Wednesday, 28 October

Nomadland in Oscars contention after Toronto and Venice film festival wins

Entertainment
Frances McDormand spoke on stage at the drive-in premiere of Nomadland in California earlier this month

Frances McDormand's new film Nomadland has moved into pole position for next year's Oscars after becoming the first movie to win the top prizes at both the Toronto and Venice film festivals.

The drama, about a community of elderly idealists roaming the United States in worn-out vans, bagged the People's Choice Award in Toronto on Sunday.

The past eight winners have gone on to get an Oscars best picture nomination.

The Toronto win came a week after the film scooped the Golden Lion in Venice.

Past winners of the Toronto prize, which is voted for by audience members, include best picture winners Green Book, 12 Years a Slave, The King's Speech and Slumdog Millionaire.

And the past three Golden Lion victors have gone on to be nominated for the top Academy Award, including The Shape of Water, which won best picture in 2018.

'Ode to American independence'

Star and producer McDormand has previously won the Oscar for best actress twice herself - for 1997's Fargo, and for 2018's Three Billboards Outside Ebbing, Missouri.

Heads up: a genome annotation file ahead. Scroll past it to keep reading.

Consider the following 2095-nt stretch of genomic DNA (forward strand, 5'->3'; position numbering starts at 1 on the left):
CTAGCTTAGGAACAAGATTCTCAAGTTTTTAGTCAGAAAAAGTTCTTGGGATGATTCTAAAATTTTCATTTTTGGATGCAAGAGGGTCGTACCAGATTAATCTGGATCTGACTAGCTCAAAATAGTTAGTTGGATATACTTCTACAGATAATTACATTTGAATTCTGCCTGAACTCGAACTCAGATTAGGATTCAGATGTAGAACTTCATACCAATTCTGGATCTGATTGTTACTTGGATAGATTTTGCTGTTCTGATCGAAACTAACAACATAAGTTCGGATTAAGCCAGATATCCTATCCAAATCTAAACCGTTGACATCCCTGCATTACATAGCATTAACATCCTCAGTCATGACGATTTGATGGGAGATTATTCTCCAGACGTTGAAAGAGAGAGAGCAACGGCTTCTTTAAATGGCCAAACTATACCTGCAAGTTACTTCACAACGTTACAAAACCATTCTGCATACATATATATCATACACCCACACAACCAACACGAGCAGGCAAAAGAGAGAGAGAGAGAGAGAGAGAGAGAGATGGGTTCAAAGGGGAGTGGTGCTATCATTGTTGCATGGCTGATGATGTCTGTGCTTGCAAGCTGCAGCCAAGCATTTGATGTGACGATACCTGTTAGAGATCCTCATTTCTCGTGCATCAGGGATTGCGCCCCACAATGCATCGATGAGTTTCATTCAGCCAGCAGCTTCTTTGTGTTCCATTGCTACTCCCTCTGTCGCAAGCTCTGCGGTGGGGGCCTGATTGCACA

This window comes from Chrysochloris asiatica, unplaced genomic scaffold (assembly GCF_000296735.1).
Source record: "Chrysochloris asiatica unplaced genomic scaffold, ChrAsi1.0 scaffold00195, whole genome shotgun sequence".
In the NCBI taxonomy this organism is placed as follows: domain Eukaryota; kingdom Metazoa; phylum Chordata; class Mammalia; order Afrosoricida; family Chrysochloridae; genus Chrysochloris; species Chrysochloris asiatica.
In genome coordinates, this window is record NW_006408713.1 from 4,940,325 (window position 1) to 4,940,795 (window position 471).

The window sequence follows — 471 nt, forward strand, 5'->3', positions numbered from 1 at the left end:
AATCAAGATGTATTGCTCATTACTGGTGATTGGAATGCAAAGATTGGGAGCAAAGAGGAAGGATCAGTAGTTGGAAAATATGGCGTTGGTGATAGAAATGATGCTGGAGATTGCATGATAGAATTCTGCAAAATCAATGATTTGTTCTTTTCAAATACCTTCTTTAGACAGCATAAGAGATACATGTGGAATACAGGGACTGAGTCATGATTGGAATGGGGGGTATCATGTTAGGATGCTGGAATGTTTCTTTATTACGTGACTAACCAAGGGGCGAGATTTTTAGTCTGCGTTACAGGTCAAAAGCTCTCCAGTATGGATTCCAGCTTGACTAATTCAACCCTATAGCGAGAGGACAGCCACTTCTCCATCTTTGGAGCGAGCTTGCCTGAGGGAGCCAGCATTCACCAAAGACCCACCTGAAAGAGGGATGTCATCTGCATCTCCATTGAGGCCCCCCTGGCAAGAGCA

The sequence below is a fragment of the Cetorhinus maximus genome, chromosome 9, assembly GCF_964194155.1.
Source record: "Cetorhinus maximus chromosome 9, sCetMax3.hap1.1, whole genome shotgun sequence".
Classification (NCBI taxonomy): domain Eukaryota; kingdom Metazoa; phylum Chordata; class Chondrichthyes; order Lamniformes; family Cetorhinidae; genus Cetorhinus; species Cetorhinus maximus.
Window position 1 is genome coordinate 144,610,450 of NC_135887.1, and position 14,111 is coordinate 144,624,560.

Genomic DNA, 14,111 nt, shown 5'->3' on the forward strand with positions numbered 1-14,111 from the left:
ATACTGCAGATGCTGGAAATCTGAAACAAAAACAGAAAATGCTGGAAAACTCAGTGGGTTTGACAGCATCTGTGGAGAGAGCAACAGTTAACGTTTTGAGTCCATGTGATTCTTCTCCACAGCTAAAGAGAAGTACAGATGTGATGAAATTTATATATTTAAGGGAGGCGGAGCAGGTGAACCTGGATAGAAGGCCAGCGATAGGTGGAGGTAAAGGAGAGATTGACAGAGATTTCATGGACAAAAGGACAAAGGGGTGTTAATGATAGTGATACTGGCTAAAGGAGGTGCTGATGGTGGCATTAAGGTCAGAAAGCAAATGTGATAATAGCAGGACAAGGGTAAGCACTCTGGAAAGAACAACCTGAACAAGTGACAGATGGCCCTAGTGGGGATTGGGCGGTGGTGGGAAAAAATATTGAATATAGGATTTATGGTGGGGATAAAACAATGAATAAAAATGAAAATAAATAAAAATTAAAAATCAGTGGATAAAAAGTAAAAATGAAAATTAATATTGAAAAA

Nomadland has been described by Variety as a "tender ode to American independence", while The Hollywood Reporter called it "a unique portrait of outsider existence".

Meanwhile, The Guardian said McDormand had given "the performance of her career", and BBC Culture said the film was "overflowing with humanity and tenderness".

The film was directed by Chinese-born, UK-educated, US-based Chloe Zhao, who may now be tipped to become only the second woman to win the best director Oscar.

Both runners-up in Toronto were also directed by women. One Night in Miami, about the 1964 meeting of Cassius Clay, Malcolm X, singer Sam Cooke and NFL star Jim Brown, earned second place on the same night its maker Regina King won an Emmy Award for acting in Watchmen.

Third place went to Beans by Mohawk filmmaker Tracey Deer.

The Oscars race has a long way to go. The coronavirus pandemic has meant fewer films have been screened and released this year, and the 2021 Academy Awards have have been pushed back by two months to April 25, to allow more movies a chance to compete.

The Toronto International Film Festival took place mainly online this year, along with a handful of drive-in and limited-capacity indoor screenings.

 

Source: BBC

here